Re: home lan setup suggestions

Ragga <look@xxxxxxxxxx> writes:

1st config- modem is set to pppoe-bridging with dhcp on (in pppoe mode
it can't be turned off) , router's internet connection dialog set to
Router internet config dialog shows:
Connection : Auto-dhcp
IP address :
Subnet :
Default gateway : , being the IP assigned by ISP
Modem manages the connection/disconnection to internet, being still
accessible trough browser at (this puzzles me because i
though it wasn't going to work, since router's gateway is set to
another ip)

The router itself uses the gateway IP given to it by the ISP. It uses
it as the default next hop it's gonna send outgoing traffic to on the
WAN interface. Your LAN devices will use your router's IP as
their default gateway.

That is what I don't understand, see if this makes sense.
Router's gateway should be the modem, and modem's gateway should be
the ISP's, so router dialog should tell me its gateway is .
This is what happens if I unplug the phone cable from the modem: no
internet connection, no assigned IP from ISP, router tells me its
gateway is, very reassuring.
Then I plug in the phone cable, modem hooks up with dsl signal, gets
its dynamic IP .
At this point router changes the parameters shown, and tells me
gateway is .Same scenario as above.
If I traceroute traffic, it shows the obvious - - ISP machines - whatever route to target.
This makes total sense.
So where is What is that?
The only idea I can come up with is "dynamic Ip + 1" is the address
assigned by modem's dhcp to router's wan port in the mini-lan
connecting the two devices.Mini lan that should be the 192.168.0.X
subnet (thus I am able to access modem config with browser, pointing
it at, while my pc's+router lan is the 192.168.1.X
Still router should tell me its gateway is as shown in the
Router's gateway address is router's wan port IP?
Modem's IP (on my side) is both and (this
makes no sense at all)

What make/model of router and make/model of modem? I'm having
trouble picturing where you're seeing this .50 and .51 address. If
you can search up a screen shot or something on the internet it might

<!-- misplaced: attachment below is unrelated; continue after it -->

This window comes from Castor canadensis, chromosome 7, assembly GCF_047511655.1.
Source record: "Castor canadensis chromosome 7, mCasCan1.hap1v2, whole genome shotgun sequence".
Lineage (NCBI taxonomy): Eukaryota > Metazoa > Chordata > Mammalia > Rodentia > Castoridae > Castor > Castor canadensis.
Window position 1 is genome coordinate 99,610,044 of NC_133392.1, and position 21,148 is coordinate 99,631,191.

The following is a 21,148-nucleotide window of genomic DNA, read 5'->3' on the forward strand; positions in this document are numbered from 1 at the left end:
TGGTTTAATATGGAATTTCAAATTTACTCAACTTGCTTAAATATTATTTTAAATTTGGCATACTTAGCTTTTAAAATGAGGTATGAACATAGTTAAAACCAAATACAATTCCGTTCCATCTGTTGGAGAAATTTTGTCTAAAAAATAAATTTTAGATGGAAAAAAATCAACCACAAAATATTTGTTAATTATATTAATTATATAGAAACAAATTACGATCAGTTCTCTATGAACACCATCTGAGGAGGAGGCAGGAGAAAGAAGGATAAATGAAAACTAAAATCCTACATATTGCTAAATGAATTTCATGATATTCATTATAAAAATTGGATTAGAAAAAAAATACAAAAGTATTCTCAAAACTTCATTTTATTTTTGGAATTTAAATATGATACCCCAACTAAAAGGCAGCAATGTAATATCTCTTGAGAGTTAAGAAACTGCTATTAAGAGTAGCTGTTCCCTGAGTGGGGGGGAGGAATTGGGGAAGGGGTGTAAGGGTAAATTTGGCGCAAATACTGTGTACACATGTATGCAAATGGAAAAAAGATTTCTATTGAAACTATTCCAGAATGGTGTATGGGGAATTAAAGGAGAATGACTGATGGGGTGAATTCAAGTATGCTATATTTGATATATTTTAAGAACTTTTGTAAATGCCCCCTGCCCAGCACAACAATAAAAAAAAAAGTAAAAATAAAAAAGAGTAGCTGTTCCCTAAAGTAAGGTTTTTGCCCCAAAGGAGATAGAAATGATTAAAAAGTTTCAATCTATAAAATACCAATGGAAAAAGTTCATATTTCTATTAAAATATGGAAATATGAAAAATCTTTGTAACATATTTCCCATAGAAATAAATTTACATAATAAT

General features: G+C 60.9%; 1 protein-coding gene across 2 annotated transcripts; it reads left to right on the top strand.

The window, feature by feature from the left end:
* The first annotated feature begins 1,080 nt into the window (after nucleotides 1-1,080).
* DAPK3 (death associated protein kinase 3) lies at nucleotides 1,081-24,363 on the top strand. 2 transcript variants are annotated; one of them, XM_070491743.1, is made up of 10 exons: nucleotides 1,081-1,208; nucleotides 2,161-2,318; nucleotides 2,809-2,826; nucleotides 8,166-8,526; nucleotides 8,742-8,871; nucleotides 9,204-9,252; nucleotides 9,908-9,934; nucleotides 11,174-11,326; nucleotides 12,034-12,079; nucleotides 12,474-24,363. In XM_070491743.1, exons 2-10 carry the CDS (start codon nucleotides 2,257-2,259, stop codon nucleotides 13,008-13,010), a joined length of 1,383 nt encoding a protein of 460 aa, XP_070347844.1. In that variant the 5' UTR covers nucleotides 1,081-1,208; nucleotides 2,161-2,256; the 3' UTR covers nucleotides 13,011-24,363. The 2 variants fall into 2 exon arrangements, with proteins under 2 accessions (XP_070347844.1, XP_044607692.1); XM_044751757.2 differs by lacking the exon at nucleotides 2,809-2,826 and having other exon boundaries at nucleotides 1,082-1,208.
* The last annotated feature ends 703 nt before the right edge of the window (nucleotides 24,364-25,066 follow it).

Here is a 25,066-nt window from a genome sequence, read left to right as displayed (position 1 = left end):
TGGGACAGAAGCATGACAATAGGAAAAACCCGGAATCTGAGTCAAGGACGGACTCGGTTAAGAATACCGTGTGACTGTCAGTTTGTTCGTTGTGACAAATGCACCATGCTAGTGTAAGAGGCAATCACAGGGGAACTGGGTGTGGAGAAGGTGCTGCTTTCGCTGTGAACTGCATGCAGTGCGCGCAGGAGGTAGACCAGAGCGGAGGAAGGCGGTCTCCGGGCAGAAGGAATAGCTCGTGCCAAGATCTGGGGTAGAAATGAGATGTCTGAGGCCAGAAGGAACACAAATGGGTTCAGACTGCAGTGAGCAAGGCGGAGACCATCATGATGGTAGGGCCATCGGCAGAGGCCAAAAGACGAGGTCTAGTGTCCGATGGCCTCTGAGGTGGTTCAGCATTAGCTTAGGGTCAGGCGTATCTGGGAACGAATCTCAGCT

be helpful to answer the question.

Generally with a cable modem, teh routing goes
1 your home router's LAN IP
2 an IP somehwere in your ISP's network
3 other stuff

The IP your cable modem is assigned doesn't show up, since strictle a
cable modem isn't an IP layer device. It' conencts at one layer lower
on the ole network stack. From a IP standpoint, the cable modem is
really just a layer 2 thingee that connects your home router to the
ISP's network, and IP doesnt' care about the details.

Once you get the IP and everything is trained up and working, visit a
site like (which provide the IP address as
internet web servers would see you as being) and compare those with
what you're seeing on these various screens.

In my case (which is similar router+cable modem), my "public ip" as
webservers see me (and as I'd see at a or
equivalent) matches the "WAN IP" I see in my home router's
configuration page. This address doesn't show up in a traceroute (as
it's not a router's IP address). The default gateway, from the
perspective of my home router is an IP address within my ISP, and it
matches to the IP I see on the 2nd hop of a traceroute performed from
any computer inside my LAN. The first hop of course is the internal
IP address of my router.

Now, on the cable modem itself.... (as reported at the DOCIS standard
location of on my scientific atlanta cable
modem) the "cable modem IP address" shows a 10.x address that shows up
nowhere else (not in my router, not in my traceroutes, etc). And
under "CPE Conenctions" on this cable modem status web page, my public
address (that one that matches does show there.

Finally, on my client machines in my lan, all DHCP assigned machines
have my router's internal LAN IP address as their default gateway.

Dunno if any of this helps you directly, but gives you another common
datapoint to see if you can figure out what the various IP addresses
that you're seeing on your network can be made sense of.

Todd H.

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